The Perils of Perfectionism

I frequently hear my clients, colleagues, family, (and admittedly myself) use sentences containing the word should. Who wrote this book of “shoulds”? It’s the perfectionist’s bible, so to speak.  Anne Lamott writes, “Perfectionism is the voice of the oppressor, the enemy of the people.”

If we were to actually achieve perfection, I guess our work would be finished, wouldn’t it? But this is the bind; there is no concrete definition of perfection. Instead, it is a carrot that we chase. The chase has no end; thus we are left unsatisfied. It is this sense of emptiness that feeds into depression and anxiety.

Perfectionism loves to gnaw itself into the young female. I’ve worked with 8 year old girls who have panic attacks before going to their gymnastics practice, in fear of being “yelled at” by their coaches. I’ve ached while listening to 17 year olds voice their yearnings to have bodies like Mary Kate Olson. I’ve counseled female college students who read their textbooks cover to cover, highlighting nearly every sentence, and then crying their eyes out when they receive an 87% on their final. The fantasy of perfection frequently turns into nightmare: impairing confidence, negating satisfaction, and tunneling our visions.

Why do we become imprisoned? Is it because of a serontonin imbalance? Do we have an anxiety disorder?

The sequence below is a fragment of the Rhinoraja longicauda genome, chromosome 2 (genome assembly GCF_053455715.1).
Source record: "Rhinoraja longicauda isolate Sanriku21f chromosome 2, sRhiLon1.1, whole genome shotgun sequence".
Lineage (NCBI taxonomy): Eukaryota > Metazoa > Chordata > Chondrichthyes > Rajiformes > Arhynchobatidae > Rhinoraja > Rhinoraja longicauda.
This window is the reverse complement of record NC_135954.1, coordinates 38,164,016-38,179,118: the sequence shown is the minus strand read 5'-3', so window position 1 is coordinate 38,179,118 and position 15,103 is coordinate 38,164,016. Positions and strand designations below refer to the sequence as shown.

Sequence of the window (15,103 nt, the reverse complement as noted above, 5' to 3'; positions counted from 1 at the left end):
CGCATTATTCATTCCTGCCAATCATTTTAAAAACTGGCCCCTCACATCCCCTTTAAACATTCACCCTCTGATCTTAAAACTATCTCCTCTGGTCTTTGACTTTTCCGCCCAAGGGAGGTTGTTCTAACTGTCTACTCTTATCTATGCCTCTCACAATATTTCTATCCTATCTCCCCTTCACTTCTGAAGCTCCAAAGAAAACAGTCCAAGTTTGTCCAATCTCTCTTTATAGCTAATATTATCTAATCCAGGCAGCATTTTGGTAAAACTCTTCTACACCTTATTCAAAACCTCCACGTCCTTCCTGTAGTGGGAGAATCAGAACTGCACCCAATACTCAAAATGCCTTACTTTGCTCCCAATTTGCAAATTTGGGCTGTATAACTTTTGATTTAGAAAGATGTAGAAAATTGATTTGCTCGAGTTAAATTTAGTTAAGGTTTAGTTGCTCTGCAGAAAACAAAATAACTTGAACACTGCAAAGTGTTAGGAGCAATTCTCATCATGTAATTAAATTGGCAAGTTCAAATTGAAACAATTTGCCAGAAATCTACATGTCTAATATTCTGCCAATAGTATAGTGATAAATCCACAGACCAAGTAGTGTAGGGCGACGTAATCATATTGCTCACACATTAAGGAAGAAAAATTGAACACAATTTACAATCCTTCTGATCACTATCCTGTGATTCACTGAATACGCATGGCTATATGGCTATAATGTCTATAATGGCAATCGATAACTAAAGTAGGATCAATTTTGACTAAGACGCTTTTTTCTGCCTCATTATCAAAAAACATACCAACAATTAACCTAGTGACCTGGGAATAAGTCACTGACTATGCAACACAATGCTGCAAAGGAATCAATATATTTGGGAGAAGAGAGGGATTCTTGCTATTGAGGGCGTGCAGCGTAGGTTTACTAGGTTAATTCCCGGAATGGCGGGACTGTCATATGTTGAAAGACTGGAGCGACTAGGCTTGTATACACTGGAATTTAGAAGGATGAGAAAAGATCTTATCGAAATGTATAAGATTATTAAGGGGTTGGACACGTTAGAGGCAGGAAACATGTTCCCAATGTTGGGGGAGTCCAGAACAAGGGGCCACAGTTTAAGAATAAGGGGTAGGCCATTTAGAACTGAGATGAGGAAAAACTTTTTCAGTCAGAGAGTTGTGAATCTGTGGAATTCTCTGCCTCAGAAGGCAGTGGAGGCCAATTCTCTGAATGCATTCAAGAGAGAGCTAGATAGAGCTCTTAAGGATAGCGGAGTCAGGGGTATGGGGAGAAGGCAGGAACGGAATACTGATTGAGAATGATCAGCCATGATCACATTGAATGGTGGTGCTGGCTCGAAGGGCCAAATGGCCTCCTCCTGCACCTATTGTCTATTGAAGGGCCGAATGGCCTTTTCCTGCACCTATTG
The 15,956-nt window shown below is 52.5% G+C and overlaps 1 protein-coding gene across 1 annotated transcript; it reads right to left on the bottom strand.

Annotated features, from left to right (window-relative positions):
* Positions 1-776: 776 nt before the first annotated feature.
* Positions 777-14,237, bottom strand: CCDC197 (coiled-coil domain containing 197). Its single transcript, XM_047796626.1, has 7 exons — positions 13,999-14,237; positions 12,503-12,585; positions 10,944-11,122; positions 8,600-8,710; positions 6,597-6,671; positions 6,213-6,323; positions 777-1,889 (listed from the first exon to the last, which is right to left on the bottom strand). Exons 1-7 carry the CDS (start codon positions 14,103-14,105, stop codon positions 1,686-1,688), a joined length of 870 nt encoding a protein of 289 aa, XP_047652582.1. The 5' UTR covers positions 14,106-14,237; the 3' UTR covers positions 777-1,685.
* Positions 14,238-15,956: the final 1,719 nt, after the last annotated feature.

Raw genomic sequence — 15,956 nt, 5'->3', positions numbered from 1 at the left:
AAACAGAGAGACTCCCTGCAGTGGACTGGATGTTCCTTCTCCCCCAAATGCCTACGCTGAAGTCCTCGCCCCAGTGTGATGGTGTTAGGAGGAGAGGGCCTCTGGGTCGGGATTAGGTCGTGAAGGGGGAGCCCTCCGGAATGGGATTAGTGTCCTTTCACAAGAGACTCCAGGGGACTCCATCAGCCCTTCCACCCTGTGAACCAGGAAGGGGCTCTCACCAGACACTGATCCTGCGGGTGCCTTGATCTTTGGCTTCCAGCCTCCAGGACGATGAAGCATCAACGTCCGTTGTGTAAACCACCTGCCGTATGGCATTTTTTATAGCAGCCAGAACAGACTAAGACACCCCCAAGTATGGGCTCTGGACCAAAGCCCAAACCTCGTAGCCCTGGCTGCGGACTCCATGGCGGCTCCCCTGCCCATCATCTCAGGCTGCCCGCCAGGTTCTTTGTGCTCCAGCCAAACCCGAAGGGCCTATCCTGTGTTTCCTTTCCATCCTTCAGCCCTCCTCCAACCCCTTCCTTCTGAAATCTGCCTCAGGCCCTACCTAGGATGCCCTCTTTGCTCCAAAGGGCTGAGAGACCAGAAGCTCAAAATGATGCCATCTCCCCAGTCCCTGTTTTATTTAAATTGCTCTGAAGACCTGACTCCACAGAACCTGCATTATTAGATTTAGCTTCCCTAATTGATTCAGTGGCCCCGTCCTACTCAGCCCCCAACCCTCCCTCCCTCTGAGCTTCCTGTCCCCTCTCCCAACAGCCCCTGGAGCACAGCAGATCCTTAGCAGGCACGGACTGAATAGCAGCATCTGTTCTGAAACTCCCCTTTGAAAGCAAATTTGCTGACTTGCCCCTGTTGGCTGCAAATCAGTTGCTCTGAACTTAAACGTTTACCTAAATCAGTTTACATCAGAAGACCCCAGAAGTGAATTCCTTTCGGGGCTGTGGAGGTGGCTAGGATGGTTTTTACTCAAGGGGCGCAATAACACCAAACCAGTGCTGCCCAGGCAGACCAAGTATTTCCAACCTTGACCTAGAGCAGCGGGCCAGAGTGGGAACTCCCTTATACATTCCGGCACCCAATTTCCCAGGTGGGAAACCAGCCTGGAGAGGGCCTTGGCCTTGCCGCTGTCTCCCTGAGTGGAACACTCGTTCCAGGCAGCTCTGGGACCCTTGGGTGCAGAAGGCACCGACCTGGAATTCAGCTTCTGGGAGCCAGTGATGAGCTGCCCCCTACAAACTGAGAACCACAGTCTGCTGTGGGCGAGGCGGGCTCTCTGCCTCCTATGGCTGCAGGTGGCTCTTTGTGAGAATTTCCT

Who’s the culprit? Was it a stage-mom who required a daily weigh-in before attending ballet class? Maybe it was a family lineage of doctors who pushed too hard for Med School.

When did it start? Was it employed as a survival technique in response to sexual abuse? Or did it develop slowly as a method to prevent further chaotic people from dominating our emotions?

Its causes are typically multi-systemic, both organic and environmental, and become further compounded with time. And while there is no easy answer for this, there is also no easy solution. Perfectionists will drive themselves mad working to “fix” their perfectionism!

BUT if you are feeling trapped in those “should-woods”, allow these basic principles to guide you back into the messy world of reality:

  • Life is not black and white; there is a huge spectrum of color in between.
  • Strive for Excellence, not Perfection.
  • Be pulled to your goals by your passion. Do not be pushed to them by your fears.
  • Be your best every day. Sometimes that means, sitting on the couch and restoring.
  • Stumbling gives you practice for a better and better landing with each fall.
  • It’s fools gold unless it’s a rainbow getting there.

To read more about perfectionism: